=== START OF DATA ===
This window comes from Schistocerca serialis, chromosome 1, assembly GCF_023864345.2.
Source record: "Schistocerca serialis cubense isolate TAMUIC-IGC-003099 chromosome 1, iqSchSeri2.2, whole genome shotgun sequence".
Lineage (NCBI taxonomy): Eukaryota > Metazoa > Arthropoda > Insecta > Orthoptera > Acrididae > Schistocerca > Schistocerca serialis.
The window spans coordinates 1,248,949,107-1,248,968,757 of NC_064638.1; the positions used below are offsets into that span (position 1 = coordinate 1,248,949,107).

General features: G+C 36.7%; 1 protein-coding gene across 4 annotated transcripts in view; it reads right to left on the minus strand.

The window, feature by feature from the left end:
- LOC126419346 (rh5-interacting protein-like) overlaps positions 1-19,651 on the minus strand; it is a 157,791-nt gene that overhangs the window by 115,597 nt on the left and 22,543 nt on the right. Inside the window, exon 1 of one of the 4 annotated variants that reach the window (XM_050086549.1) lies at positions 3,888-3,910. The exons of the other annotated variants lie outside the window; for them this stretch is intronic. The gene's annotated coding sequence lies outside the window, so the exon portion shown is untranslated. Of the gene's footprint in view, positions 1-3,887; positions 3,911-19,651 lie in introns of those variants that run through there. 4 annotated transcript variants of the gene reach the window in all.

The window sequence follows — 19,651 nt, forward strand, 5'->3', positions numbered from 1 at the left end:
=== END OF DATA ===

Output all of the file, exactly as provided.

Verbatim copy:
This window comes from Schistocerca serialis, chromosome 1, assembly GCF_023864345.2.
Source record: "Schistocerca serialis cubense isolate TAMUIC-IGC-003099 chromosome 1, iqSchSeri2.2, whole genome shotgun sequence".
Lineage (NCBI taxonomy): Eukaryota > Metazoa > Arthropoda > Insecta > Orthoptera > Acrididae > Schistocerca > Schistocerca serialis.
The window spans coordinates 1,248,949,107-1,248,968,757 of NC_064638.1; the positions used below are offsets into that span (position 1 = coordinate 1,248,949,107).

General features: G+C 36.7%; 1 protein-coding gene across 4 annotated transcripts in view; it reads right to left on the minus strand.

The window, feature by feature from the left end:
- LOC126419346 (rh5-interacting protein-like) overlaps positions 1-19,651 on the minus strand; it is a 157,791-nt gene that overhangs the window by 115,597 nt on the left and 22,543 nt on the right. Inside the window, exon 1 of one of the 4 annotated variants that reach the window (XM_050086549.1) lies at positions 3,888-3,910. The exons of the other annotated variants lie outside the window; for them this stretch is intronic. The gene's annotated coding sequence lies outside the window, so the exon portion shown is untranslated. Of the gene's footprint in view, positions 1-3,887; positions 3,911-19,651 lie in introns of those variants that run through there. 4 annotated transcript variants of the gene reach the window in all.

The window sequence follows — 19,651 nt, forward strand, 5'->3', positions numbered from 1 at the left end: